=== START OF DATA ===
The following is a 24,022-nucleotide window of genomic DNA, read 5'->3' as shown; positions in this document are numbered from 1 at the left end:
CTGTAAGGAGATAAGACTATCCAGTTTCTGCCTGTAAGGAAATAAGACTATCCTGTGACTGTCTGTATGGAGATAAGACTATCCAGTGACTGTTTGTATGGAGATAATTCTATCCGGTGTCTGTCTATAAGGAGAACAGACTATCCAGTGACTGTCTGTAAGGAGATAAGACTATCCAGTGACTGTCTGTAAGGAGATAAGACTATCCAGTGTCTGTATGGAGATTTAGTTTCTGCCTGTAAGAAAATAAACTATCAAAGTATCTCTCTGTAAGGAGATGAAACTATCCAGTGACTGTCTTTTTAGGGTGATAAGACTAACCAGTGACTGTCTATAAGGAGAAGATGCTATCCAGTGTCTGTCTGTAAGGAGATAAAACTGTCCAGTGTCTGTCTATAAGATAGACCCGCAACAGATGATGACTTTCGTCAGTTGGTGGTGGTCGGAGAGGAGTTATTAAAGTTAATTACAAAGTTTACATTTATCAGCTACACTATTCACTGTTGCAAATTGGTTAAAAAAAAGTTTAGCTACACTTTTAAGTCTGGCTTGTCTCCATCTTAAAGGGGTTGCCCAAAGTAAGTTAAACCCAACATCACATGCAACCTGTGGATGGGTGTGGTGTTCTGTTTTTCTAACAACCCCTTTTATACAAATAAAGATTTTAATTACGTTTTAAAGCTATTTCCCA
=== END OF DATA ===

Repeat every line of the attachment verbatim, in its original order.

The following is a 24,022-nucleotide window of genomic DNA, read 5'->3' as shown; positions in this document are numbered from 1 at the left end:
CTGTAAGGAGATAAGACTATCCAGTTTCTGCCTGTAAGGAAATAAGACTATCCTGTGACTGTCTGTATGGAGATAAGACTATCCAGTGACTGTTTGTATGGAGATAATTCTATCCGGTGTCTGTCTATAAGGAGAACAGACTATCCAGTGACTGTCTGTAAGGAGATAAGACTATCCAGTGACTGTCTGTAAGGAGATAAGACTATCCAGTGTCTGTATGGAGATTTAGTTTCTGCCTGTAAGAAAATAAACTATCAAAGTATCTCTCTGTAAGGAGATGAAACTATCCAGTGACTGTCTTTTTAGGGTGATAAGACTAACCAGTGACTGTCTATAAGGAGAAGATGCTATCCAGTGTCTGTCTGTAAGGAGATAAAACTGTCCAGTGTCTGTCTATAAGATAGACCCGCAACAGATGATGACTTTCGTCAGTTGGTGGTGGTCGGAGAGGAGTTATTAAAGTTAATTACAAAGTTTACATTTATCAGCTACACTATTCACTGTTGCAAATTGGTTAAAAAAAAGTTTAGCTACACTTTTAAGTCTGGCTTGTCTCCATCTTAAAGGGGTTGCCCAAAGTAAGTTAAACCCAACATCACATGCAACCTGTGGATGGGTGTGGTGTTCTGTTTTTCTAACAACCCCTTTTATACAAATAAAGATTTTAATTACGTTTTAAAGCTATTTCCCA